That’s probably unreasonable, but if you want to drive a Model-T on the public roads, it still needs to be compliant with a set of safety standards. Why should devices that want to operate on the public Internet be any different?

What if there are some minimal safety standards that devices must adhere to if they are to operate on the Internet?

There are a couple of wrinkles in this approach. Those who run a Model-T tend to be enthusiasts, and it’s much easier to police any violations. Those who run an 8-year-old ADSL modem are just using something they paid for that still works. While I like the idea of “minimum Internet safety” in the long run, in the short run it’s probably not workable because the burden would end up being on consumers, not the companies who make the insecure products.

And let’s be fair. It’s hard to secure a device against a flaw that hasn’t been discovered yet. There’s plenty more device makers could be doing to make better embedded software in their products (looking at you, Samsung) but if no one knows about the flaw yet, it’s harder to secure against than something we do know about. And people will–rightly in my opinion–focus on the known flaws first.

Open Source The Problem?

A major issue with all these devices is that no one can fix them. The companies who made them won’t, because it’s end-of-life and there was no legal requirement to do this, so it wasn’t costed into the product. That creates a liability after the fact, which is legally problematic and the major multinationals will fight it tooth and nail.

What if, for any new devices entering the market, a company is made liable for security patching for as long as the device remains under active support. That’s no different to how I feel the ACL should operate, so no big deal, right?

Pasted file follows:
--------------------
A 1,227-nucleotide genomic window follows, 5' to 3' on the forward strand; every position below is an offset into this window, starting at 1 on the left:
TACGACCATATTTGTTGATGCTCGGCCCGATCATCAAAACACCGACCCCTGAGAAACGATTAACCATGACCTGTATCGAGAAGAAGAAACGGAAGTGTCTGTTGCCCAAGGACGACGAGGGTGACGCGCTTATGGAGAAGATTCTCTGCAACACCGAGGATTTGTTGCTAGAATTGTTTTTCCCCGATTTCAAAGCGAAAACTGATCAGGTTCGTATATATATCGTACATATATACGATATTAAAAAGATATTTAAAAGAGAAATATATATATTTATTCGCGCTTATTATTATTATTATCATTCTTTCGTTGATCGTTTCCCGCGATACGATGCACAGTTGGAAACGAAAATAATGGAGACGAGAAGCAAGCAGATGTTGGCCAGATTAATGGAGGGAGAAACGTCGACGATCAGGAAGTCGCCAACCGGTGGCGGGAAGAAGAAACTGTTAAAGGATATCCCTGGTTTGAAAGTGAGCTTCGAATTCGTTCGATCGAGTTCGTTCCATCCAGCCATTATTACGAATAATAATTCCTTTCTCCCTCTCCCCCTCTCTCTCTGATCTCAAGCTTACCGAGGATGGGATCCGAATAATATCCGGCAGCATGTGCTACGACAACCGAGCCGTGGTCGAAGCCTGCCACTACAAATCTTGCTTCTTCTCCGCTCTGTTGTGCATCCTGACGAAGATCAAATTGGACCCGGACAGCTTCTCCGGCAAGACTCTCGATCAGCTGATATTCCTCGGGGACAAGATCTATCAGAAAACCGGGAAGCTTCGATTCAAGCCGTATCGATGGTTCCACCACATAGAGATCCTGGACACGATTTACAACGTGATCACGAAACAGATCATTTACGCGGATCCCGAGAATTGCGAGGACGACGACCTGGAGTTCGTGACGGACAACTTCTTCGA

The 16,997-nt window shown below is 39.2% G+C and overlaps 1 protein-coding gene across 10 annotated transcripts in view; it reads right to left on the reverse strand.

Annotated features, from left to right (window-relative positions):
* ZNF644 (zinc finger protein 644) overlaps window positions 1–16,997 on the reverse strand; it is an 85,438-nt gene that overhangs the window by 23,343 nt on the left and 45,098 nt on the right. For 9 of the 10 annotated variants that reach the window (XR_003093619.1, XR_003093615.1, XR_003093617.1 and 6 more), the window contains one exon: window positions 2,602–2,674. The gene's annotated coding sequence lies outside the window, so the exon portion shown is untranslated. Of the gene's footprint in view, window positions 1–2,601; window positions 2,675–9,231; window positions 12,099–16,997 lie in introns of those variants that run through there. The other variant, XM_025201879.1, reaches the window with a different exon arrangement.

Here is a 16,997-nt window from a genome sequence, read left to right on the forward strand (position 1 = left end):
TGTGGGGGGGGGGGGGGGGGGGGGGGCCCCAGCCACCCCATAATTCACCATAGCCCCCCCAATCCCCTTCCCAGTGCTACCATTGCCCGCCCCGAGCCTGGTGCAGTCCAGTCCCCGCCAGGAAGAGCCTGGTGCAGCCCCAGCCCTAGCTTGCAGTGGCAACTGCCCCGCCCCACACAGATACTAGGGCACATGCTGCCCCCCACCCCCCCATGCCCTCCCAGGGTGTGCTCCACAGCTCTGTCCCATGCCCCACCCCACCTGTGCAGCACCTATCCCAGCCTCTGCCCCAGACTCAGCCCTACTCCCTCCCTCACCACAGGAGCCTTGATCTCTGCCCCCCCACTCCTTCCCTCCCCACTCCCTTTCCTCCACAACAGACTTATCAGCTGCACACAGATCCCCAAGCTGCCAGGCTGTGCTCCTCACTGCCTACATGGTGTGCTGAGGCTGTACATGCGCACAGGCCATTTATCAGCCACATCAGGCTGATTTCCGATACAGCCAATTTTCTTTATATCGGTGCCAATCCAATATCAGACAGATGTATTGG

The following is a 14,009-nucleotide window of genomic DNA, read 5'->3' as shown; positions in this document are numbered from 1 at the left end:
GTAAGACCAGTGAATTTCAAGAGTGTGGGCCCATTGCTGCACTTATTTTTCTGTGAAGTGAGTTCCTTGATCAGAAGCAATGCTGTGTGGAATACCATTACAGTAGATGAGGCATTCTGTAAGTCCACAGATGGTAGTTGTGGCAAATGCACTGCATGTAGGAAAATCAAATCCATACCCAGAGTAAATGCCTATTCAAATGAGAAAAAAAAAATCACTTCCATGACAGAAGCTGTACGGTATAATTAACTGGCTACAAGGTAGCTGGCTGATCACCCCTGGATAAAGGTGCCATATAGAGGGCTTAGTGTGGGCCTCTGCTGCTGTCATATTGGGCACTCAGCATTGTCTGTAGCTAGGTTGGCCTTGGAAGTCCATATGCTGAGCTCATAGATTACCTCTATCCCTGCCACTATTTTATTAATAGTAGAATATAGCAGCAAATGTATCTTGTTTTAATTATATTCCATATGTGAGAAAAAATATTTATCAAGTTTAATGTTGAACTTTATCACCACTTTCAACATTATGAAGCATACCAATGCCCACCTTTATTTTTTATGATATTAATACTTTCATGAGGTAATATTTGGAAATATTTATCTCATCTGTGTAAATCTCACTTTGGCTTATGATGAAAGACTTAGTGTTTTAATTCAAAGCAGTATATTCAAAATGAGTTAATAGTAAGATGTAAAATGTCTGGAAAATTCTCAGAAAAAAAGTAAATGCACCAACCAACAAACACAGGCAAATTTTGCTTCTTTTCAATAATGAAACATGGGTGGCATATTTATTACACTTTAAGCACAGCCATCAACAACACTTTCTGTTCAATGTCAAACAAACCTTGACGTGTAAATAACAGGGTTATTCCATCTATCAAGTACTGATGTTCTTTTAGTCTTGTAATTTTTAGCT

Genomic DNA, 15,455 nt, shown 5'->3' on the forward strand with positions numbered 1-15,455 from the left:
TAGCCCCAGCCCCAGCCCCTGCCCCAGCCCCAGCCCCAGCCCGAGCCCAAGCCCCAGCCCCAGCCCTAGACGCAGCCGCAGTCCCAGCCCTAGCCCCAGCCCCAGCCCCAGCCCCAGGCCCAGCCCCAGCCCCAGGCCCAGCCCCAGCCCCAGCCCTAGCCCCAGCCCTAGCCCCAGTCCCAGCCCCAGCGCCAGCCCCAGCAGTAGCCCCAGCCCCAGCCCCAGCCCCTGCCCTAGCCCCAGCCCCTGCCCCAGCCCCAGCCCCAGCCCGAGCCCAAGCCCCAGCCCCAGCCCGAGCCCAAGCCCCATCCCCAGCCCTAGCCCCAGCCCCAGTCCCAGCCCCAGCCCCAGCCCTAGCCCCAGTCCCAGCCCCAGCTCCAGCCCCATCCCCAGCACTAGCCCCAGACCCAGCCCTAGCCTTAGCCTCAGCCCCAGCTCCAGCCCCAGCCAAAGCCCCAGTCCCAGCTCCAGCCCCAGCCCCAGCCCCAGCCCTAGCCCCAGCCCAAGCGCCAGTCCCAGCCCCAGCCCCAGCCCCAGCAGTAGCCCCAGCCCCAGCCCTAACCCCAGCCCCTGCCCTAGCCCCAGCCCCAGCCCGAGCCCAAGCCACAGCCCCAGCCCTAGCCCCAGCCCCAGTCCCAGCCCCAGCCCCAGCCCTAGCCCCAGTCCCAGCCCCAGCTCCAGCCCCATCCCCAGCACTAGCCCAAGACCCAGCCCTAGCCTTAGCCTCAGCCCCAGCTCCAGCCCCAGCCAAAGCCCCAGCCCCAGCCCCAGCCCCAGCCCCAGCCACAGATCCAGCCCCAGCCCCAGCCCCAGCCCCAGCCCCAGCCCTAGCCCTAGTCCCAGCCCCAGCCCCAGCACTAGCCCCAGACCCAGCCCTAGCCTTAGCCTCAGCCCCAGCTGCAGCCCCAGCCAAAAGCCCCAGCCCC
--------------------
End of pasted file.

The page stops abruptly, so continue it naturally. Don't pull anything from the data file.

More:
But what if companies were required to open-source the software on their devices when they want to stop actively supporting them? If a company isn’t going to release security patches for the code on that device, then we, as a society, need to be able to fix problems with it in the future, to protect us from your company’s device becoming a botnet slave. If we have the code, at least someone could patch it and release new code for people to apply.

This doesn’t help us for companies that release a few hundred devices and then go bankrupt. It doesn’t help us for all the devices that are already there, unless the “release the code” decree is made retroactive, and that only works for companies that still exist.

But it might help us to stop the problem from getting worse while we figure out a better overall solution. If we spend all our time arguing about what the perfect solution is, the problem itself will become less and less tractable.

I’d rather see a few considered, but not over-thought, proposals tried out than to do nothing. Add sunset clauses so that if the solution doesn’t work, then we stop trying to use it.

We’re going to have to do something, or the Internet will continue to be clogged by spam and DDoS traffic that we all pay for indirectly.